From a European perspective it does not look like most Americans can see beyond Right and MAOR RIGHT. Any maybe FUCKING COMMIE BASTARD.

Re:No one give a fuck about Connecticut (1)

Black Parrot (19622) | about 3 months ago | (#47621019)

From a European perspective it does not look like most Americans can see beyond Right and MAOR RIGHT. Any maybe FUCKING COMMIE BASTARD.

No, these days commies make all the stuff your favorite corporation sells you for a ridiculous profit margin. So s/COMMIE/SOCIALIST/ and pretend everything is as it aught to be.

So? (5, Interesting)

the eric conspiracy (20178) | about 3 months ago | (#47619097)

This has been going on for a long time. It's due to drainage of basically the Great Plains out into the Gulf. Lots of fixed nitrogen from fertilizers in that these days. That nitrogen stimulates a variety of organisms that also use oxygen. Which there really isn't all that much of in water.

The only way you are going to stop it is to find a different method of raising food for the world. Hint: current organic methods doesn't do it - too labor intensive and yields suffer.

Or you could have less people.

Re:So? (2)

fuzzyfuzzyfungus (1223518) | about 3 months ago | (#47619191)

Aside from the potential ecosystem impact, there is the unhelpful issue that 'fish and shrimps' are (in areas where populations remain) a fairly popular source of more-or-less inoffensive protein. Even if you are purely interested in maximizing food production, there is a direct trade-off, though the ratio can differ by location and implementation, between maximizing farm yields at the expense of marine environments or curbing fertilization at the expense of farm yields. The oceans do serve other purposes; but they are also a major production area.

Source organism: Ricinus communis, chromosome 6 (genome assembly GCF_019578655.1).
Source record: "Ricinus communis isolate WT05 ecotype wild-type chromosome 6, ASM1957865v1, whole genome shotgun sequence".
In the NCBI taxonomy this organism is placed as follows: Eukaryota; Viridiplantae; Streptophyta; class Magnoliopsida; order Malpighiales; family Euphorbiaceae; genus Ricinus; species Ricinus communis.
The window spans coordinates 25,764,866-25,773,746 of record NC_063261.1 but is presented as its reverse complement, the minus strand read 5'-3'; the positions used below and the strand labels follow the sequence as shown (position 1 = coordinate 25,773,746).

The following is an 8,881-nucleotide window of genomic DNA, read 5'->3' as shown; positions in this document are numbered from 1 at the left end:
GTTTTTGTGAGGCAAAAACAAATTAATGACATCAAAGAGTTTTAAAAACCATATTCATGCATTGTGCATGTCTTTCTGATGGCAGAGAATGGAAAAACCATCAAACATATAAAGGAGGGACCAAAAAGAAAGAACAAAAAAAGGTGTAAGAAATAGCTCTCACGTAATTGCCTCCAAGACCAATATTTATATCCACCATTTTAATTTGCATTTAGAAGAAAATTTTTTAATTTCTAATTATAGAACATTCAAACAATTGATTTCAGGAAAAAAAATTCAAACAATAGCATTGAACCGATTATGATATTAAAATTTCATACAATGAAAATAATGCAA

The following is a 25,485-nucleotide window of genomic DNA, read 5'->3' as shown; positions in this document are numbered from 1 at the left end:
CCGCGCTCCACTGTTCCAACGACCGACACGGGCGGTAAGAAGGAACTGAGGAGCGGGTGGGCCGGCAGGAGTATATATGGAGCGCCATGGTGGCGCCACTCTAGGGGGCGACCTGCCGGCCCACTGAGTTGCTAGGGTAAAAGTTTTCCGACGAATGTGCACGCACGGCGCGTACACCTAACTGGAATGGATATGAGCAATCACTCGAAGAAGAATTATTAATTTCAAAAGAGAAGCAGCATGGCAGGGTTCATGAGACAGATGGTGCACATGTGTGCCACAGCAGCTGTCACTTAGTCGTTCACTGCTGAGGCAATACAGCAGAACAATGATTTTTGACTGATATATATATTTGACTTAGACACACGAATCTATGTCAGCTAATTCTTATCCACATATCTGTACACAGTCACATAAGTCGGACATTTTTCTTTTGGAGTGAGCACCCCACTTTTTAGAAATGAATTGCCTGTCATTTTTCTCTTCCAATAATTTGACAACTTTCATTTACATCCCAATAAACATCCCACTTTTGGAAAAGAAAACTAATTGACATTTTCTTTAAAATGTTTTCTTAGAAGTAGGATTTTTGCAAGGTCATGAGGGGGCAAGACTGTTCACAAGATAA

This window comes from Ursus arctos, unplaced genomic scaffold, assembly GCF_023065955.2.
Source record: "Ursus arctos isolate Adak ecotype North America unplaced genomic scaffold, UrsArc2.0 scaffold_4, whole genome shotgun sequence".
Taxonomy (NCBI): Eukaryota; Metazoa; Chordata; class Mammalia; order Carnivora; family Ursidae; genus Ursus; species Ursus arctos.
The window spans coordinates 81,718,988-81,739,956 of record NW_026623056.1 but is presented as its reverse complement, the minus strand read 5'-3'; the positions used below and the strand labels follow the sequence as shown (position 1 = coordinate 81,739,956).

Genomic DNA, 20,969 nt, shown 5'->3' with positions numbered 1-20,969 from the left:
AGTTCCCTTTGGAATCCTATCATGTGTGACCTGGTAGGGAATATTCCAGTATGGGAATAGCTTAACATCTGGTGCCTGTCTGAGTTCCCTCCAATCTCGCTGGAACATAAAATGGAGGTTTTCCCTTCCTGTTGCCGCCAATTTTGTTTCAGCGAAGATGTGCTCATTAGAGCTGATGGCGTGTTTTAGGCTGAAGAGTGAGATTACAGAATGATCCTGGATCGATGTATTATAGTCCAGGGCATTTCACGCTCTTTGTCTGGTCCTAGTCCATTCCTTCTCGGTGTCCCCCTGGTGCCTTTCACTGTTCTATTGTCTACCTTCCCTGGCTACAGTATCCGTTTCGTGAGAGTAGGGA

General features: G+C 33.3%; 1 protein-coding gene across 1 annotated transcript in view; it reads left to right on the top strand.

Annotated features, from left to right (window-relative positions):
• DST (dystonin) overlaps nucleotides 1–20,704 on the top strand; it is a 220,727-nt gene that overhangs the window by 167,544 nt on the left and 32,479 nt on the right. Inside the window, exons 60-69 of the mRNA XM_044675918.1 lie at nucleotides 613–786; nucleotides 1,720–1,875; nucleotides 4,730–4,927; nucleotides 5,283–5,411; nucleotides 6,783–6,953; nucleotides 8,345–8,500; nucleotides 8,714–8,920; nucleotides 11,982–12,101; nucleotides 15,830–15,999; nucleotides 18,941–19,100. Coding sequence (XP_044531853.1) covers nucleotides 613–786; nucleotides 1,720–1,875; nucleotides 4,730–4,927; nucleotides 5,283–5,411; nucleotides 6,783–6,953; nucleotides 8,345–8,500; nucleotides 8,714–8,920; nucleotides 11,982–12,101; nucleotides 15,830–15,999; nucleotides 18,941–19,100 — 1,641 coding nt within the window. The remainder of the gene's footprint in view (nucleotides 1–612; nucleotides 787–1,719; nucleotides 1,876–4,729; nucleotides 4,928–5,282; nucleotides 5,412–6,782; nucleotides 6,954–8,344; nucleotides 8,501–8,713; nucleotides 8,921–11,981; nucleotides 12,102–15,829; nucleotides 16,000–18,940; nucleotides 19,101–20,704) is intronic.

Re: So? (3, Interesting)

BaronM (122102) | about 3 months ago | (#47619255)

As neither a farmer nor a marine biologist, I should probably shut up, but hey, this is Slashdot!

I have to wonder how much use of synthetic fertilizer could be reduced by systematic crop rotation between corn and legumes to fix nitrogen naturally rather than dumping on the land? I suppose the price would probably be yields down/food prices up, but food is historically cheap at the moment.

Re: So? (1)

James Buchanan (3571549) | about 3 months ago | (#47619619)

Wrong, food is recently expensive. No longer are every other peon following a horse or mule. Now some have time for intellectual pursuits. Like Dilbert. Nowadays we use store bought machineries and oil. Way more expensive then feeding the children of the help, and letting them create the machines .

Re: So? (-1, Troll)

DeathElk (883654) | about 3 months ago | (#47619745)

The use of machinery and intensive nutrients/pesticides has driven food prices to such low levels that good, wholesome corn fed, SUV drivin', soda guzzlin', beef chompin' Americans (and Canadians, and Europeans, and Australians) have been the fattest they've ever been.

I find it really funny when some fatty boomsticks whinges about the high price of wholesome, un-processed food, fruit and vegetables, as if they're gonna eat that stuff anyway. Too easy to visit TrippelFatSlurp on the corner and get a Double Guzzle Combo for $10 than to do a weekly food shop for $50.

Re:So? (2)

Jason Goatcher (3498937) | about 3 months ago | (#47619471)